University of Maryland School of Medicine researchers assessed various human antibodies to determine the most potent combination to be mixed in a cocktail and used as a promising antiviral therapy against the novel COVID-19 virus.
The research indicates the quick process of isolating, testing, and mass-producing antibody therapies against any infectious disease by using both genetically engineered mice and plasma from recovered COVID-19 patients.
The antibody cocktail evaluated by the researchers from the University of Maryland School of Medicine will be utilized in treating COVID-19 patients in a clinical trial that was recently launched. To produce the so-called monoclonal antibodies for an antibody cocktail to fight COVID-19, the researchers have to identify which antibodies fight the novel COVID-19 virus most effectively first.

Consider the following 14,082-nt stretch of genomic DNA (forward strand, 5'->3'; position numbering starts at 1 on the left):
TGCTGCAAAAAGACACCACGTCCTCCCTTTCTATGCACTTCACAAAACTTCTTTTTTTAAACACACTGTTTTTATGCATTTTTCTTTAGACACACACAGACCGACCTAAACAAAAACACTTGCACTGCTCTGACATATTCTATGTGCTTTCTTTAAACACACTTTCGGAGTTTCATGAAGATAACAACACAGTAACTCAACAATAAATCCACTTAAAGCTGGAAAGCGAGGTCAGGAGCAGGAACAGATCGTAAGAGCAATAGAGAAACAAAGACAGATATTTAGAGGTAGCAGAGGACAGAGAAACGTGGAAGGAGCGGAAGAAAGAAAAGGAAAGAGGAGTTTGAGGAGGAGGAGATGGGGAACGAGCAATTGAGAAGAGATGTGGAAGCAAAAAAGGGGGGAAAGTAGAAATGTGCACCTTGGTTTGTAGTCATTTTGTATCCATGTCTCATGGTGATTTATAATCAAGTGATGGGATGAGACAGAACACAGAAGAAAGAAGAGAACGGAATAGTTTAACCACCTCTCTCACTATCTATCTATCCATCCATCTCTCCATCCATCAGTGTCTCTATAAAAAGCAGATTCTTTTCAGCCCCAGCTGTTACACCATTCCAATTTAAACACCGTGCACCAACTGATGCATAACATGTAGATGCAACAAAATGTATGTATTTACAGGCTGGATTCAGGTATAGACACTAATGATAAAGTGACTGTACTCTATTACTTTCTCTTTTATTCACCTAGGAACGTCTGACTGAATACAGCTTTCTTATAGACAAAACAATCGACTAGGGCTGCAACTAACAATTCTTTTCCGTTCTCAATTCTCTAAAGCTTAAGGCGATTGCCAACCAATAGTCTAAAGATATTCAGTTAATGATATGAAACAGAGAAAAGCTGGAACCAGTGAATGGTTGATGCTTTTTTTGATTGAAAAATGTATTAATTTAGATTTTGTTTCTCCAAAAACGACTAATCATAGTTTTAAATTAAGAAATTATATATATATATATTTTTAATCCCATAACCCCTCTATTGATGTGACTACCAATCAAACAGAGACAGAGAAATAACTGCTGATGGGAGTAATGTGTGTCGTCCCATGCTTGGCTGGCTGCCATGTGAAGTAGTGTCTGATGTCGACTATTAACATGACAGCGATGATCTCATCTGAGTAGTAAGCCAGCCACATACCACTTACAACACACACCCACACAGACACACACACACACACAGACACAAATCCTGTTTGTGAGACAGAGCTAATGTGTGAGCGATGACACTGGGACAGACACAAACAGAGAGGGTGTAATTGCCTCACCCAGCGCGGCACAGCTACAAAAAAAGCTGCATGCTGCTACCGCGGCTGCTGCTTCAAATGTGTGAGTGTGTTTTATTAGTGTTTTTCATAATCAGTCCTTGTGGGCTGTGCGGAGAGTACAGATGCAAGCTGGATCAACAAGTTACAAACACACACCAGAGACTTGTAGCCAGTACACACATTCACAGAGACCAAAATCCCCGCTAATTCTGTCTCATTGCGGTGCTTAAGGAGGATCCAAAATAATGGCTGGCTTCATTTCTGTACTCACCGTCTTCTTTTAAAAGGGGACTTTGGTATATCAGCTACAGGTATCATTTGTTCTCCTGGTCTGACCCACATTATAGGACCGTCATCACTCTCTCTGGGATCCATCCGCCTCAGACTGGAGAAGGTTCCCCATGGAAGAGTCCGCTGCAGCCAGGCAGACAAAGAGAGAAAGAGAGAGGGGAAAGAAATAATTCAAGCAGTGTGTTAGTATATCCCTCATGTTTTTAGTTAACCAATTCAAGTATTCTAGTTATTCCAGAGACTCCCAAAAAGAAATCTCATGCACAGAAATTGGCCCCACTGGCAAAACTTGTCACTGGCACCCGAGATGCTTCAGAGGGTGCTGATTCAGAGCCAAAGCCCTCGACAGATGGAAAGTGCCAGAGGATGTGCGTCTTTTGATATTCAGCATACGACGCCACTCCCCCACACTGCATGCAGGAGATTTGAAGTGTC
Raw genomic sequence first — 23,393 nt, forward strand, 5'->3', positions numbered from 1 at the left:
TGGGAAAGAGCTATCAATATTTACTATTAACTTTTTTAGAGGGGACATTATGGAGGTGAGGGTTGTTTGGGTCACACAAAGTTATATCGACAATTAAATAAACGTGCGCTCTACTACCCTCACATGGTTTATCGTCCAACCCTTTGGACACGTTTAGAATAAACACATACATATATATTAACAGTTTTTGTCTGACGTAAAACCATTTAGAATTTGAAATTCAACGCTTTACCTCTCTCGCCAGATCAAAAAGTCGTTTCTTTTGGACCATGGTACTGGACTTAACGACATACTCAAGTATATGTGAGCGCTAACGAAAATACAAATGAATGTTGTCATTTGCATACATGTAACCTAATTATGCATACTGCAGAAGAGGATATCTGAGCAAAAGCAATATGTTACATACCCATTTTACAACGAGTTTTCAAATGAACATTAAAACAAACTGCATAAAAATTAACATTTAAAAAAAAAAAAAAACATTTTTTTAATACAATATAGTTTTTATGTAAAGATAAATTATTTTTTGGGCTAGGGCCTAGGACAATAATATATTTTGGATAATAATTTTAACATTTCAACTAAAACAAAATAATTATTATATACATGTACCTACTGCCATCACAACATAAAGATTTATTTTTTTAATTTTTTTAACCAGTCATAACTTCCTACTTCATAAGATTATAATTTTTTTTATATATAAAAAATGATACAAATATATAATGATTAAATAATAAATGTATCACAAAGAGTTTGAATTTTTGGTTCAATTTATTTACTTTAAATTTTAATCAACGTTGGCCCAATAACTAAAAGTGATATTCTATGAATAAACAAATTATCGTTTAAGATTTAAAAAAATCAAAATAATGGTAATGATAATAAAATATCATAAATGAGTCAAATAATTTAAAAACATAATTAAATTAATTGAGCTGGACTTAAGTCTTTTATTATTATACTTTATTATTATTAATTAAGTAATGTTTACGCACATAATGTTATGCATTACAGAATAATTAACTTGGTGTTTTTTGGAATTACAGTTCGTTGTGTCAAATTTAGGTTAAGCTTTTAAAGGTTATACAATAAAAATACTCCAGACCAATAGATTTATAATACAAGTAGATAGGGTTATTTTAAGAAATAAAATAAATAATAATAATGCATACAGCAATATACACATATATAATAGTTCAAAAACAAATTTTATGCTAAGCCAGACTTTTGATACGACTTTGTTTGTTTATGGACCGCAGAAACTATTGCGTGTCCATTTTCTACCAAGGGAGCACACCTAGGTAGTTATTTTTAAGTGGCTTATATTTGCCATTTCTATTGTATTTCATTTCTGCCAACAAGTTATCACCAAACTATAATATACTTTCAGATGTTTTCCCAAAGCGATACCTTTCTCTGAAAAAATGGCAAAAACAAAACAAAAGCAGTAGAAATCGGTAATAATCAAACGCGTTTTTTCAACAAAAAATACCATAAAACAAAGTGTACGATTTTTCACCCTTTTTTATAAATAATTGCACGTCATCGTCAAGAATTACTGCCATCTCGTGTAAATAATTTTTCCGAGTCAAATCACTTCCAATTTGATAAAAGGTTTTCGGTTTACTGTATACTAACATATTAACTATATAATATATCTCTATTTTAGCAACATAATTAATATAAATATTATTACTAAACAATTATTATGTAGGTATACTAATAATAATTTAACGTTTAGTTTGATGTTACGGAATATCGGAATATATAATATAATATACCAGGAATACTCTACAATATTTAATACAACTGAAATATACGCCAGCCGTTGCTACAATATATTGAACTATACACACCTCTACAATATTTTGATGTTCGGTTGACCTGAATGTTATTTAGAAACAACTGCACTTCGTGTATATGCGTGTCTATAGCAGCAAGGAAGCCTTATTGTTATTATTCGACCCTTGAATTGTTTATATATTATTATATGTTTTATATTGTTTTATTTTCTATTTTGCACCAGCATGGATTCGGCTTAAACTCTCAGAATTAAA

This involved determining which antibodies could bind most effectively to the spike protein found on the surface of SARS-CoV-2, the virus that caused the novel COVID-19 virus.
The team also evaluated thousands of human antibodies from plasma donations from recovered COVID-19 patients and also generated antibodies from mice genetically engineered to produce human antibodies when infected with the virus.
Matthew Frieman, Associate Professor at the University of Maryland School of Medicine said that the ability of the research team to rapidly derive antibodies using these two methods enabled them to test their selected antibodies against the live virus to determine which had the strongest antiviral effects.
The combination mixture containing the two antibodies is now being tested in a new clinical trial sponsored by Regeneron that will investigate whether the therapy can improve the outcomes of COVID-19 patients.
Dean E. Albert Reece, Executive Vice President for Medical Affairs and Professor of University of Maryland School of Medicine said that their researchers will continue to provide vital advances on all fronts to help fight the COVID-19 pandemic and ultimately save lives.